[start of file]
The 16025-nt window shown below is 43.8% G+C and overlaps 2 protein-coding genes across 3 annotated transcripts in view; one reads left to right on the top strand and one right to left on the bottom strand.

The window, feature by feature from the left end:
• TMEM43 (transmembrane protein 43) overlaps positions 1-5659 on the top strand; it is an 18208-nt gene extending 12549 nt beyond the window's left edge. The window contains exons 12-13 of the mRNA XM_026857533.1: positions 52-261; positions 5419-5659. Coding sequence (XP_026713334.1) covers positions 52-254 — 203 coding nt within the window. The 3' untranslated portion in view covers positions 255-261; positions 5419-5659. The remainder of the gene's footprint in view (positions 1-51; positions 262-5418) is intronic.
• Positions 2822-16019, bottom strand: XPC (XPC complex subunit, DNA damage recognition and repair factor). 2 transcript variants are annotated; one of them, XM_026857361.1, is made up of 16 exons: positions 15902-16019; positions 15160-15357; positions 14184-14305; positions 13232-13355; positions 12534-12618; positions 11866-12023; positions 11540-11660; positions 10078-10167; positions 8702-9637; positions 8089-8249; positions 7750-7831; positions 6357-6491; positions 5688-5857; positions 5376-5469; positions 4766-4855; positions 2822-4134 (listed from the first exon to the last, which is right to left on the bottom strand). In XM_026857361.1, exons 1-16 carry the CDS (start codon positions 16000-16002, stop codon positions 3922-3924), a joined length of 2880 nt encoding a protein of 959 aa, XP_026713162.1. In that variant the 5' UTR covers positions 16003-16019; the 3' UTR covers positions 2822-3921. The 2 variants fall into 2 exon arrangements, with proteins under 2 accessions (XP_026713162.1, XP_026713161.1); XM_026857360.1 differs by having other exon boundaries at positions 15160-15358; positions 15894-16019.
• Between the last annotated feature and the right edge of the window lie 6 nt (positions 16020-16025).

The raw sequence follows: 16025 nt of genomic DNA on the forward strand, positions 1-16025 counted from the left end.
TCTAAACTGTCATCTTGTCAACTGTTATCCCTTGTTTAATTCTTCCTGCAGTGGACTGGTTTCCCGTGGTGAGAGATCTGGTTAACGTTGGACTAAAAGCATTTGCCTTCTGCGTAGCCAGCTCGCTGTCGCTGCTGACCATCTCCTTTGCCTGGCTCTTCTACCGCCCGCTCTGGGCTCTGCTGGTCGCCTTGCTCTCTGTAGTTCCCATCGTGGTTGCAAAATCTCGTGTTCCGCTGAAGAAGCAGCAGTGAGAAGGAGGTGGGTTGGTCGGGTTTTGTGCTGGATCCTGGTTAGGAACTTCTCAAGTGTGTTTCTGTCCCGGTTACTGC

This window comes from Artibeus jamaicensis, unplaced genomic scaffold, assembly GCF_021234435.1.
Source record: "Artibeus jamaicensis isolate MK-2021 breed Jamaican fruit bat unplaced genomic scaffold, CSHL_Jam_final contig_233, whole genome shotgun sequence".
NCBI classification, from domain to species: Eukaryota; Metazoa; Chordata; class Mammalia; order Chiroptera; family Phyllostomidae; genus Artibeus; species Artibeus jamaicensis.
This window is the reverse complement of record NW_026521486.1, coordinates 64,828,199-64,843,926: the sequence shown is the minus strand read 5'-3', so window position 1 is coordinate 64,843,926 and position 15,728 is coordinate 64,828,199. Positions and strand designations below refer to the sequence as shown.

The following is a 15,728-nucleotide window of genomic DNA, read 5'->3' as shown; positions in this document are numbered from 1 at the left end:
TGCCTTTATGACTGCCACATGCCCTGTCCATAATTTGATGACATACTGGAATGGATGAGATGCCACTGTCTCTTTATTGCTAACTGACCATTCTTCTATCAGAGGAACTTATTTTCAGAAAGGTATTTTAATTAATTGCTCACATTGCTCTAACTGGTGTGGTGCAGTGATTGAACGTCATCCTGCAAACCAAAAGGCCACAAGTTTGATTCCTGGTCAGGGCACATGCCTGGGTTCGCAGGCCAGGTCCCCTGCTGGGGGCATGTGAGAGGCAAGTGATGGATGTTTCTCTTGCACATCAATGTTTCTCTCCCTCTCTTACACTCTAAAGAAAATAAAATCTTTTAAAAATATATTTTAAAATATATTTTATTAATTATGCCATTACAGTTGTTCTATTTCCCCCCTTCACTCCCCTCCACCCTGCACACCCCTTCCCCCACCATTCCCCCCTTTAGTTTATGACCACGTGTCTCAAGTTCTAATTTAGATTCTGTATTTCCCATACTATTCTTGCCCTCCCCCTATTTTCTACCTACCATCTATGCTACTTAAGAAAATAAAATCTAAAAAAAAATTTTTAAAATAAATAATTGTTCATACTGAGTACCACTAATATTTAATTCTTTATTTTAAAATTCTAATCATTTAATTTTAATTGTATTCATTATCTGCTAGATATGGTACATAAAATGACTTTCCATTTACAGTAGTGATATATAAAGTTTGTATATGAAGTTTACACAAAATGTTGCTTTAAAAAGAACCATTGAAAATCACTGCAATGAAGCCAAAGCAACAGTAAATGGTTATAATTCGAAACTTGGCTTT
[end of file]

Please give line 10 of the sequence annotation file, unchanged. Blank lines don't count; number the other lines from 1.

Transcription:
NCBI classification, from domain to species: Eukaryota; Metazoa; Chordata; class Mammalia; order Chiroptera; family Phyllostomidae; genus Artibeus; species Artibeus jamaicensis.